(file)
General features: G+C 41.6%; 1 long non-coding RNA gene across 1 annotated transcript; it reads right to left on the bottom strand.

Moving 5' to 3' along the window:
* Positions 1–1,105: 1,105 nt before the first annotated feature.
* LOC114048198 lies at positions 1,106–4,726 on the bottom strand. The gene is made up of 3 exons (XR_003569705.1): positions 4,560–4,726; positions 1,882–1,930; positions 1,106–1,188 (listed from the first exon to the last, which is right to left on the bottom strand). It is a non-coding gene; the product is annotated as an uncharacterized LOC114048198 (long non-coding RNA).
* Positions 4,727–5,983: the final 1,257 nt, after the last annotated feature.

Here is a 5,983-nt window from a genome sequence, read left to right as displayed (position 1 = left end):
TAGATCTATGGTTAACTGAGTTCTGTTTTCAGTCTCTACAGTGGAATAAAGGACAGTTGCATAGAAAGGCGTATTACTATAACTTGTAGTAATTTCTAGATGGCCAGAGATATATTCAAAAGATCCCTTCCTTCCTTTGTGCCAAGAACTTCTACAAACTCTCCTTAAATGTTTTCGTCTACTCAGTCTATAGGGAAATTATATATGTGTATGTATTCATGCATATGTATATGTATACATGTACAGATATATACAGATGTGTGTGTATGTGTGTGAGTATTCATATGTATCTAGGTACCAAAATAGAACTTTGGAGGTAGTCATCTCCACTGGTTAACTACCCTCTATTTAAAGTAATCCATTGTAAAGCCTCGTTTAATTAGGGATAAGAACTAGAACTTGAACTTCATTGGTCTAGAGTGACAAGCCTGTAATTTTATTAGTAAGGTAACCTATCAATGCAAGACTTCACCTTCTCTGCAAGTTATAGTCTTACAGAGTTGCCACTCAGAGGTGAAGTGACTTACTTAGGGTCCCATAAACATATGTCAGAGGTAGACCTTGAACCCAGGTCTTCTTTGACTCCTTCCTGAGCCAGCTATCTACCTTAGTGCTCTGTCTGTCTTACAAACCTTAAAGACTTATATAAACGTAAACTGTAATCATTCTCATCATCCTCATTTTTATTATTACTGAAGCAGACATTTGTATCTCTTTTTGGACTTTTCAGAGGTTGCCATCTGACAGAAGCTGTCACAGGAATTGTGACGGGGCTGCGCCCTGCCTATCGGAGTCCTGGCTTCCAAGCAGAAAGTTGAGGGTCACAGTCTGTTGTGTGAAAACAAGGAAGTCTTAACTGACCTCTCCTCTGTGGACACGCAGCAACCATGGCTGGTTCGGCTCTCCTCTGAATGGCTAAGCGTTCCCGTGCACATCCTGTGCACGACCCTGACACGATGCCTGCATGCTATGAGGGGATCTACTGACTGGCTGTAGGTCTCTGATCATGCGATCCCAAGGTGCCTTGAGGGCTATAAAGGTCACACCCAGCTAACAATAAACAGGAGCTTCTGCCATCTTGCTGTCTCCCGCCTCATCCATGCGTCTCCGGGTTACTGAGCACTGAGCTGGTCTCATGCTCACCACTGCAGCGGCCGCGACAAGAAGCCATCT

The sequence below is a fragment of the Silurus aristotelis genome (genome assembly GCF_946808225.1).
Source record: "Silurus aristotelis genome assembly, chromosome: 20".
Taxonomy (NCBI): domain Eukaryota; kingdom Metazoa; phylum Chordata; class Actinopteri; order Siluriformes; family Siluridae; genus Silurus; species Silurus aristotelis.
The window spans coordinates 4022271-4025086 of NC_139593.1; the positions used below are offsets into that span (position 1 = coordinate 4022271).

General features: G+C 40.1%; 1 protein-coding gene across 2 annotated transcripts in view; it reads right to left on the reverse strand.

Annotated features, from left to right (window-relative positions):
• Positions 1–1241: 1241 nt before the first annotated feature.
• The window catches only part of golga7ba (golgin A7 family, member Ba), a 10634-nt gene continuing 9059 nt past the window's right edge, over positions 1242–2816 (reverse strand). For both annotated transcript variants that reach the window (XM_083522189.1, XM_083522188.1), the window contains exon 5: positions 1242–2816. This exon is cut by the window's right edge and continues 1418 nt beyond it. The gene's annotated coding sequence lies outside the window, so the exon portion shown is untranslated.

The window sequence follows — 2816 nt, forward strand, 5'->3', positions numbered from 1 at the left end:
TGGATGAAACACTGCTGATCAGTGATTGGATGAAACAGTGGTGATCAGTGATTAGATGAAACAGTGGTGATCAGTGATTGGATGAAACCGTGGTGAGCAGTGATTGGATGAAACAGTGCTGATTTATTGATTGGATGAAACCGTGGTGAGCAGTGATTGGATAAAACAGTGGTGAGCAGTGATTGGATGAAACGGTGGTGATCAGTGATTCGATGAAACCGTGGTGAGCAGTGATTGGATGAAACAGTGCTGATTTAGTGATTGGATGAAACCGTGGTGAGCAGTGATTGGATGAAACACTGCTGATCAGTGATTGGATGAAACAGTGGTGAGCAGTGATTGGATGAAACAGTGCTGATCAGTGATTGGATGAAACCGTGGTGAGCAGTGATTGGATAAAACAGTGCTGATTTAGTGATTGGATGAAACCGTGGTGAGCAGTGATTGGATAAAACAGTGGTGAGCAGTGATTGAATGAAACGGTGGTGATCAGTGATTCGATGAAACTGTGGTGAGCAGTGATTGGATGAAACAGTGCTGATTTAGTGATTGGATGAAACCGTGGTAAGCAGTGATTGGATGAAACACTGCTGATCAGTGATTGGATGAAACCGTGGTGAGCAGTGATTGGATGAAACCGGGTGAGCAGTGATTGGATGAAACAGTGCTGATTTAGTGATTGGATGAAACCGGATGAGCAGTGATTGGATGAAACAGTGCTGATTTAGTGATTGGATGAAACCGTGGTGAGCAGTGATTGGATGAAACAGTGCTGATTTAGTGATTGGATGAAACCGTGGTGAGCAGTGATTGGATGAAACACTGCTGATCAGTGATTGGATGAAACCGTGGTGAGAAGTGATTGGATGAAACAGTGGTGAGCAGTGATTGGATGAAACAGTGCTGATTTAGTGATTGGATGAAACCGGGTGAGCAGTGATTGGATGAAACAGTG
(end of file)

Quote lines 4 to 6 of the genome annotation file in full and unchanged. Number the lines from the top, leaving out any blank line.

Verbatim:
* LOC114048198 lies at positions 1,106–4,726 on the bottom strand. The gene is made up of 3 exons (XR_003569705.1): positions 4,560–4,726; positions 1,882–1,930; positions 1,106–1,188 (listed from the first exon to the last, which is right to left on the bottom strand). It is a non-coding gene; the product is annotated as an uncharacterized LOC114048198 (long non-coding RNA).
* Positions 4,727–5,983: the final 1,257 nt, after the last annotated feature.

Here is a 5,983-nt window from a genome sequence, read left to right as displayed (position 1 = left end):